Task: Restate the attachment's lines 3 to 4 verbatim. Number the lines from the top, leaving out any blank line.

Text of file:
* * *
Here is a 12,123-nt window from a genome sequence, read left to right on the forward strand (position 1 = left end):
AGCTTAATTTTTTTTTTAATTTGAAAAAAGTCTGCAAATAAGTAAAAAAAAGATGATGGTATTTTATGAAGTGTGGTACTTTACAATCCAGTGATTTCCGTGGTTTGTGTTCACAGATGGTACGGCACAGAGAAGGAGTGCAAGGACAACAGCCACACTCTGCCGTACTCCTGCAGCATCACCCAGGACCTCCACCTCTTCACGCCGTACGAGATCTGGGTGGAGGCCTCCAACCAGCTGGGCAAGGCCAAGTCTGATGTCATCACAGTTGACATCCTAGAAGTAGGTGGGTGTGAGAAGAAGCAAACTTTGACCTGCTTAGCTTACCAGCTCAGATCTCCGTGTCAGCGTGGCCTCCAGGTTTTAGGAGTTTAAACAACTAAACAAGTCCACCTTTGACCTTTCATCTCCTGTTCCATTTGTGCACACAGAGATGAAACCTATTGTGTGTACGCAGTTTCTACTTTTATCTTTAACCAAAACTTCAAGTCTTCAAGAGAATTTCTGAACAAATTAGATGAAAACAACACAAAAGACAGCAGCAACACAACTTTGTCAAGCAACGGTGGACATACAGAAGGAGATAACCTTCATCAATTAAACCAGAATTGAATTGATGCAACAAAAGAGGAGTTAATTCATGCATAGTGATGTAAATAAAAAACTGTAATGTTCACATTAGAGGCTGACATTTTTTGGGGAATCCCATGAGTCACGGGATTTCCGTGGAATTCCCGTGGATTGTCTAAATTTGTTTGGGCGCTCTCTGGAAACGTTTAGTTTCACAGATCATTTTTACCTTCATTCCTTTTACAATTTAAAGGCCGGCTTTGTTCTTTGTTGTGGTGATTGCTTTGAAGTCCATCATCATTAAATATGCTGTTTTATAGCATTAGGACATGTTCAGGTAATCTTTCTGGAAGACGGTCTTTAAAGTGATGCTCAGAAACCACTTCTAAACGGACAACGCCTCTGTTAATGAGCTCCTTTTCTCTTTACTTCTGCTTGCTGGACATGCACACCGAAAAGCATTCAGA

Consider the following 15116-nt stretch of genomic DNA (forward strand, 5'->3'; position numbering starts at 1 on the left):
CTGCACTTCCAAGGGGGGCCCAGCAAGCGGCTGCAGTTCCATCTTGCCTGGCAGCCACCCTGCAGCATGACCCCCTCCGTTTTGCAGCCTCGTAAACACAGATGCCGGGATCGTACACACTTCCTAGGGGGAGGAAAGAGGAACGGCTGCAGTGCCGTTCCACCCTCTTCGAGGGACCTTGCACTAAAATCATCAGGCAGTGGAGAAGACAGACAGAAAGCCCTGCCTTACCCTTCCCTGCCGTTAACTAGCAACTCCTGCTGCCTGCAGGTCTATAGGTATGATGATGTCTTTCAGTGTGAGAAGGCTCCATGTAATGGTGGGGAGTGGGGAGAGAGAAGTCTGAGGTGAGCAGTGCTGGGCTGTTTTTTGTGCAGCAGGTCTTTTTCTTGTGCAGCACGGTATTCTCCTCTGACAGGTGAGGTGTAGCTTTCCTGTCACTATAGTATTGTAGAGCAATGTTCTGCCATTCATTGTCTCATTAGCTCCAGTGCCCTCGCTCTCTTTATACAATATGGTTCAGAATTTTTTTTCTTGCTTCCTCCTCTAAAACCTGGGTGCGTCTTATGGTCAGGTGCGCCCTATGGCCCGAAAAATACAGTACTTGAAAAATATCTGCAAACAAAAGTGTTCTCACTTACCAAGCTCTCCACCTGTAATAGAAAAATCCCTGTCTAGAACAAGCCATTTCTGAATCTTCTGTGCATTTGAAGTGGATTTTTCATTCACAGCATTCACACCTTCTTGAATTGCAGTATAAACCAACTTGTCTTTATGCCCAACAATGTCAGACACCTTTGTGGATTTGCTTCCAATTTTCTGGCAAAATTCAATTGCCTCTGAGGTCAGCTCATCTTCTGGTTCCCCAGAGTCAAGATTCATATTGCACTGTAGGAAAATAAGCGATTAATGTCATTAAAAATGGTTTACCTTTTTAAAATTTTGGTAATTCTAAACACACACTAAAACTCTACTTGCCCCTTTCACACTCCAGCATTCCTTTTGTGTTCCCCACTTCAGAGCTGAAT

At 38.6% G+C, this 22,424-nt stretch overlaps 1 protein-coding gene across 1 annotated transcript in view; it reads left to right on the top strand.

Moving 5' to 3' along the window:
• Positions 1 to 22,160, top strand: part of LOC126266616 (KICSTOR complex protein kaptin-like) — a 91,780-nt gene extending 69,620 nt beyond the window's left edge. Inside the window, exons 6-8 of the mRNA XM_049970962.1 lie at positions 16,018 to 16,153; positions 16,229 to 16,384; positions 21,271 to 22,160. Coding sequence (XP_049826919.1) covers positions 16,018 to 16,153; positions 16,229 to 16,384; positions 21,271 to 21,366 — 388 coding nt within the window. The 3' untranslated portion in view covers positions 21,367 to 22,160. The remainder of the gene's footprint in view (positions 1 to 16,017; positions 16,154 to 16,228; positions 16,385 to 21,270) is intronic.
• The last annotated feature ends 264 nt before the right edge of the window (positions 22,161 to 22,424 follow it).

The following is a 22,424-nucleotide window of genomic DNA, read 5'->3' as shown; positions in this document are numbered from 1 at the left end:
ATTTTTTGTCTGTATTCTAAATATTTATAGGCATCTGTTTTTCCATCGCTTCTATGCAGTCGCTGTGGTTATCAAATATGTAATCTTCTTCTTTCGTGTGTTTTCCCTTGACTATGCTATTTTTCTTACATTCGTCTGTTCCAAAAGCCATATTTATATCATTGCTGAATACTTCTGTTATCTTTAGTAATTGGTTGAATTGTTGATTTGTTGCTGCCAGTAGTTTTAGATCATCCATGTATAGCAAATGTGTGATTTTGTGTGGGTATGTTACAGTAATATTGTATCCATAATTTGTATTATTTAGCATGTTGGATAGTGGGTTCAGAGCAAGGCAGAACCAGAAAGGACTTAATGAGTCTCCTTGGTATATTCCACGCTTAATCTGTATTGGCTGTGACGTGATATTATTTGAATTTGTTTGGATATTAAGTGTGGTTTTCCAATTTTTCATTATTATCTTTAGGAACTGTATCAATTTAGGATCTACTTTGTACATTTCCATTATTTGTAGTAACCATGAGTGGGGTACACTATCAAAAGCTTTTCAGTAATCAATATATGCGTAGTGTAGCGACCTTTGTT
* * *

Consider the following 15116-nt stretch of genomic DNA (forward strand, 5'->3'; position numbering starts at 1 on the left):
CTGCACTTCCAAGGGGGGCCCAGCAAGCGGCTGCAGTTCCATCTTGCCTGGCAGCCACCCTGCAGCATGACCCCCTCCGTTTTGCAGCCTCGTAAACACAGATGCCGGGATCGTACACACTTCCTAGGGGGAGGAAAGAGGAACGGCTGCAGTGCCGTTCCACCCTCTTCGAGGGACCTTGCACTAAAATCATCAGGCAGTGGAGAAGACAGACAGAAAGCCCTGCCTTACCCTTCCCTGCCGTTAACTAGCAACTCCTGCTGCCTGCAGGTCTATAGGTATGATGATGTCTTTCAGTGTGAGAAGGCTCCATGTAATGGTGGGGAGTGGGGAGAGAGAAGTCTGAGGTGAGCAGTGCTGGGCTGTTTTTTGTGCAGCAGGTCTTTTTCTTGTGCAGCACGGTATTCTCCTCTGACAGGTGAGGTGTAGCTTTCCTGTCACTATAGTATTGTAGAGCAATGTTCTGCCATTCATTGTCTCATTAGCTCCAGTGCCCTCGCTCTCTTTATACAATATGGTTCAGAATTTTTTTTCTTGCTTCCTCCTCTAAAACCTGGGTGCGTCTTATGGTCAGGTGCGCCCTATGGCCCGAAAAATACAGTACTTGAAAAATATCTGCAAACAAAAGTGTTCTCACTTACCAAGCTCTCCACCTGTAATAGAAAAATCCCTGTCTAGAACAAGCCATTTCTGAATCTTCTGTGCATTTGAAGTGGATTTTTCATTCACAGCATTCACACCTTCTTGAATTGCAGTATAAACCAACTTGTCTTTATGCCCAACAATGTCAGACACCTTTGTGGATTTGCTTCCAATTTTCTGGCAAAATTCAATTGCCTCTGAGGTCAGCTCATCTTCTGGTTCCCCAGAGTCAAGATTCATATTGCACTGTAGGAAAATAAGCGATTAATGTCATTAAAAATGGTTTACCTTTTTAAAATTTTGGTAATTCTAAACACACACTAAAACTCTACTTGCCCCTTTCACACTCCAGCATTCCTTTTGTGTTCCCCACTTCAGAGCTGAAT